Three sales pitches were heard Wednesday from healthcare companies who bid to offer clinical care and health advice to the Bradley County Jail. Fast Access Correctional Healthcare, Southern …
Three sales pitches were heard Wednesday from healthcare companies who bid to offer clinical care and health advice to the Bradley County Jail.
Fast Access Correctional Healthcare, Southern Health Partners and the county’s current contracted healthcare service for the jail, QCHC, gave presentations to the Law Enforcement Committee on Wednesday, explaining how they could best serve the jail and its inmates.
Fast Access Correctional Healthcare, directed by Dr. Jonathan Kerley, told the committee he and his company were interested in a “partnership” with the county. Kerley has worked in health care for the last 12 years running a private practice with multiple locations.
Kerley said he would be the on-call individual available for advice or help 24/7. In addition, the jail will be staffed by nurses around the clock. He also said he’s offer an onsite clinic for correctional officers.
He explained the importance of working one-on-one with the sheriff’s office and said, if the county chose his business, he would meet with Sheriff Steve Lawson regularly and routinely offer a detailed report.
Kerley said there was a “basic flat fee structure with no hidden costs.”
Chairperson Commissioner Erica Davis was primarily concerned with the availability of electronic medical records and storage, which Kerley said he was familiar with and would be able to provide.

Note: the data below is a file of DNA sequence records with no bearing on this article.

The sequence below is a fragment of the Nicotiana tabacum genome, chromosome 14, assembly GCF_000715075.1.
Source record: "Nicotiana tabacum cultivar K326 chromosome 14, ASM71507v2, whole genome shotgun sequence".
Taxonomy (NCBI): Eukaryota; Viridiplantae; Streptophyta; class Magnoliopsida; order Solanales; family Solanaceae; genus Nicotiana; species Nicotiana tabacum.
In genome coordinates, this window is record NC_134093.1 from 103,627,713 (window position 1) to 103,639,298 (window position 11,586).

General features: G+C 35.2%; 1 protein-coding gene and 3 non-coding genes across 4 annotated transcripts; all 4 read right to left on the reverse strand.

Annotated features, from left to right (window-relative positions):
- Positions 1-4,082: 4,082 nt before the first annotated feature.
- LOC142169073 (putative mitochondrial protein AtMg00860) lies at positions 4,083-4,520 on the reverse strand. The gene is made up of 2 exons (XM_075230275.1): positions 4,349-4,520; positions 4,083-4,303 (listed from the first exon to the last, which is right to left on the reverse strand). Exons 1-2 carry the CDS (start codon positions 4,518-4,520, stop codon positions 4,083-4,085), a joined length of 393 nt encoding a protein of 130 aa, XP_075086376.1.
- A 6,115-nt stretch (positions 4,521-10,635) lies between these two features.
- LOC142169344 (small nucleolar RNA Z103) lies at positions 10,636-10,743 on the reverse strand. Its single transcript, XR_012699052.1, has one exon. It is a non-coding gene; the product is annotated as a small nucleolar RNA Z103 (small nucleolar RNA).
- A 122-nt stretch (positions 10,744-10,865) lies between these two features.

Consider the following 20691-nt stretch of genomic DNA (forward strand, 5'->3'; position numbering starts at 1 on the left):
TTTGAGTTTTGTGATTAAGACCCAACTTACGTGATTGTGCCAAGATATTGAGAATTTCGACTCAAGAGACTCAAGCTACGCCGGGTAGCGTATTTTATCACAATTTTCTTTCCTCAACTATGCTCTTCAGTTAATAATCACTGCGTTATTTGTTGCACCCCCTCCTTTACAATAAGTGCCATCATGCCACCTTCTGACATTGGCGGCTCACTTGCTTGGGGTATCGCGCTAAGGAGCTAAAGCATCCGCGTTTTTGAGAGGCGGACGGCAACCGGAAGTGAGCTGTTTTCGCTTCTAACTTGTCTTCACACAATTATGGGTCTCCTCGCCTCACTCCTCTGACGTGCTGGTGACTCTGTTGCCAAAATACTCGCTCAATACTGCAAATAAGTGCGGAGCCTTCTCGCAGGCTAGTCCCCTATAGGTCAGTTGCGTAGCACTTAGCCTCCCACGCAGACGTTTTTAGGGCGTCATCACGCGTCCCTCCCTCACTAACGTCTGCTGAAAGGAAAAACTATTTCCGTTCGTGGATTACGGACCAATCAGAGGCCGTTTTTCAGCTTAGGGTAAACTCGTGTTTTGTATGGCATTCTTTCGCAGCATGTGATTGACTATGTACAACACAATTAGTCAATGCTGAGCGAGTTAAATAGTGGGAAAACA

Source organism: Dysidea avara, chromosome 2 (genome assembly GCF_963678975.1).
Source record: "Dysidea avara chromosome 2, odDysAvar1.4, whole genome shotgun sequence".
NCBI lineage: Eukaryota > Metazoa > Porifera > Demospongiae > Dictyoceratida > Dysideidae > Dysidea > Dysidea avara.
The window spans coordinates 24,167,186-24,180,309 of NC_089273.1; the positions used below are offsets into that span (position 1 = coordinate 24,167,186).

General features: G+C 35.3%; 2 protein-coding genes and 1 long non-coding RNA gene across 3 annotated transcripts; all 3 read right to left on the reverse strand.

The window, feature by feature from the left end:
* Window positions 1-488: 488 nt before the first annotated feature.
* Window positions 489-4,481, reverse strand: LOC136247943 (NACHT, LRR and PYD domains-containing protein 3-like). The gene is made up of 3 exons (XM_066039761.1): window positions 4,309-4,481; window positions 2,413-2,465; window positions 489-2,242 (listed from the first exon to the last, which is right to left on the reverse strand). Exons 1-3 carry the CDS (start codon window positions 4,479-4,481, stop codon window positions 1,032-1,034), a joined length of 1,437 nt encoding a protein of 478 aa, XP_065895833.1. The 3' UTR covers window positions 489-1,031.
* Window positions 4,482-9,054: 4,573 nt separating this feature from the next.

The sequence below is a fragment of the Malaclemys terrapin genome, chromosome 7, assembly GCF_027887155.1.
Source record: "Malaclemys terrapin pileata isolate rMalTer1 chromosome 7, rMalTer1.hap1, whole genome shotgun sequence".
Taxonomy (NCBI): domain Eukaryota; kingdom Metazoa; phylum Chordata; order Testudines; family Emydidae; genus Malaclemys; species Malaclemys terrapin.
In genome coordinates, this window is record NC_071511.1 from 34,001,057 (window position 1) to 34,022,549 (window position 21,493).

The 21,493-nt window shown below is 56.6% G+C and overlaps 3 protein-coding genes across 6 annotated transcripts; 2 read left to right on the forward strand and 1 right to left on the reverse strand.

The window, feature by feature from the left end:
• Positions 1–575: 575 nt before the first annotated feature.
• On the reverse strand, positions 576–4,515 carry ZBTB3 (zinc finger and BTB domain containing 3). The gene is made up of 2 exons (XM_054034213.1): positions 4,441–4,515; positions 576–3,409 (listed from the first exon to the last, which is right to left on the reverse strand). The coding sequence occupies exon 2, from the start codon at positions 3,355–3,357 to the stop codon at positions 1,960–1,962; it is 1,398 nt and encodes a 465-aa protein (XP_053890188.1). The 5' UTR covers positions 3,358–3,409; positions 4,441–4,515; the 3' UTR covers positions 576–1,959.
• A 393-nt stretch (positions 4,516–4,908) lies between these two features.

Southern Health Partners, which is based out of Chattanooga, offered a similar structure with multiple options for nurses on call. The county was also given the option to hire a 24/7 nurse position for the intake area of the jail.
Southern Health said it would provide either 24/7 registered nurses at intake for $379,272 annually, or a licensed practical nurses for $271,020 annually.
Southern Health’s charges included the cost of over-the-counter medicines, with the option to include a cap on prescription drug costs.
QCHC reviewed its services to the Bradley County Jail and the county government for the last 10 years, starting in 2009.
QCHC noted that the cost of their annual contract has doubled since 2009, as the cost of healthcare has outpaced inflation for the last decade.
Originally charging around $613,000 for their healthcare services, the county now pays $1.1 million for the health care of their 350-plus inmates.
The committee adjourned the meeting without discussion of the provided options and without recommendation to the commission for which one they might choose.
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